Burmese troops on rooftops opened fire in central Rangoon on Saturday at demonstrators demanding a return to democracy and wounded at least three people, a witness said.
The witness, an engineer who was at the scene, said the troops guarding the four-story Trade Ministry building, two blocks from the famous Strand Hotel, opened fire as about 100,000 demonstrators shouting anti-government slogans marched down Strand road.The engineer said in a telephone interview that he heard about 10 shots.
Saturday's violence was the first reported since troops were ordered back to their barracks in mid-August after five days of protests that left an estimated 3,000 people dead.
The engineer said people ran for cover when the troops opened fire from above but returned after 10 minutes. Many were in an angry mood and shouts of "torch the place" could be heard, he said.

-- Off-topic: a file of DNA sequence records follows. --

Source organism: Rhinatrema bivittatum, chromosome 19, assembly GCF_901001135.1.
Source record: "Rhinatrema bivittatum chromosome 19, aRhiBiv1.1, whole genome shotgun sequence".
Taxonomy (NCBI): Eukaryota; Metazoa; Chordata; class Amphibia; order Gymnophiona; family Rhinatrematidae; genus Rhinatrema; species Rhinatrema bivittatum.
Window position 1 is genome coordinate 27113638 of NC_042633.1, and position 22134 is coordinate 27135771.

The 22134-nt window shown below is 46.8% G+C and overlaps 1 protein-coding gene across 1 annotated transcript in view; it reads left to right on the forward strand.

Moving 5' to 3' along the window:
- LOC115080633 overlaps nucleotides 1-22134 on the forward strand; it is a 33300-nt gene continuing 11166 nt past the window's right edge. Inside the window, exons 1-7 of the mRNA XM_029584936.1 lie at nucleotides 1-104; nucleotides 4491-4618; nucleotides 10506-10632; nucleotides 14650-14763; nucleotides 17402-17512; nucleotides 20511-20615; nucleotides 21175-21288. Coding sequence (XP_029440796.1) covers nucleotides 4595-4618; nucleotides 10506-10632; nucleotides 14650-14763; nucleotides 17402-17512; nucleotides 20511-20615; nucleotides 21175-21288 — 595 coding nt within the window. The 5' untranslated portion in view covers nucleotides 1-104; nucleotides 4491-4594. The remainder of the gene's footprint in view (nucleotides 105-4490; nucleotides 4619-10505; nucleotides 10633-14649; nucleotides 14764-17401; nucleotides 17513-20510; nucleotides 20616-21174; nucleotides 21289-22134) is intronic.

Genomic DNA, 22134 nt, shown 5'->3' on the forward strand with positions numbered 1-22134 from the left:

He added that the shooting was unprovoked, but this could not be independently confirmed and opposition leaders could not be contacted immediately for more details.
The violence came after a day of relatively peaceful demonstrations, led by police and Red Cross bands.
Protestors were demanding the resignation of Burma's Socialist government and the formation of an interim body until promised multi-party elections can be held.
Earlier in the day about 500 saffron-clad Buddhist monks and students began a 48-hour hunger strike in front of City Hall to press the same demands for a return to democracy.
At the same time a commercial airliner left Bangkok headed for Rangoon - the first flight to the Burmese capital for about two weeks. It carried mostly Burmese sailors stranded in Thailand by the political turmoil in their country.
Before the shooting erupted, hundreds of thousands of demonstrators marched though central Rangoon cheered on by huge crowds lining the pavements.
Last weekend the government announced multi-party elections to be held within three months, bending to opposition pressure after months of street protests and strikes that have crippled the country.
But it made no mention of stepping down in the interim.
One Burmese journalist said he did not think there was any room for compromise. "I don't think the people will be satisfied until the ruling power is ousted," he said.